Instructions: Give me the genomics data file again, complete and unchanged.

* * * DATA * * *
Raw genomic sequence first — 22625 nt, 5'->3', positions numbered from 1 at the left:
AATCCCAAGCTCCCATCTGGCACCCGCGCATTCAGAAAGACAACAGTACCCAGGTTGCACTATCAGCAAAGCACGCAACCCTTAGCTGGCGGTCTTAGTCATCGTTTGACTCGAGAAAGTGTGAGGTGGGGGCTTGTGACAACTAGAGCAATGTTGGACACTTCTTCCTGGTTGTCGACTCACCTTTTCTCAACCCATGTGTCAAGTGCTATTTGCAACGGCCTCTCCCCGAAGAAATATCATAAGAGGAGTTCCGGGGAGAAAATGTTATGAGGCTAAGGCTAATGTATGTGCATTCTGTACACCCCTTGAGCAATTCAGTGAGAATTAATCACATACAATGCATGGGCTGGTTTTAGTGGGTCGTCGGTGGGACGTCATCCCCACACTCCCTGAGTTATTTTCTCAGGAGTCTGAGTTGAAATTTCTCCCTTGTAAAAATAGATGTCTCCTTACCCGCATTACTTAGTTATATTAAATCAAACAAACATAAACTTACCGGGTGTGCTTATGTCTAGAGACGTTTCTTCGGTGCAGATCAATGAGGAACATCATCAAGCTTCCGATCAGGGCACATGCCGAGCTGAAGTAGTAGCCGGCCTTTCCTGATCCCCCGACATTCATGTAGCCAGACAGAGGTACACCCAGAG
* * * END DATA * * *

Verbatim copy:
Raw genomic sequence first — 22625 nt, 5'->3', positions numbered from 1 at the left:
AATCCCAAGCTCCCATCTGGCACCCGCGCATTCAGAAAGACAACAGTACCCAGGTTGCACTATCAGCAAAGCACGCAACCCTTAGCTGGCGGTCTTAGTCATCGTTTGACTCGAGAAAGTGTGAGGTGGGGGCTTGTGACAACTAGAGCAATGTTGGACACTTCTTCCTGGTTGTCGACTCACCTTTTCTCAACCCATGTGTCAAGTGCTATTTGCAACGGCCTCTCCCCGAAGAAATATCATAAGAGGAGTTCCGGGGAGAAAATGTTATGAGGCTAAGGCTAATGTATGTGCATTCTGTACACCCCTTGAGCAATTCAGTGAGAATTAATCACATACAATGCATGGGCTGGTTTTAGTGGGTCGTCGGTGGGACGTCATCCCCACACTCCCTGAGTTATTTTCTCAGGAGTCTGAGTTGAAATTTCTCCCTTGTAAAAATAGATGTCTCCTTACCCGCATTACTTAGTTATATTAAATCAAACAAACATAAACTTACCGGGTGTGCTTATGTCTAGAGACGTTTCTTCGGTGCAGATCAATGAGGAACATCATCAAGCTTCCGATCAGGGCACATGCCGAGCTGAAGTAGTAGCCGGCCTTTCCTGATCCCCCGACATTCATGTAGCCAGACAGAGGTACACCCAGAG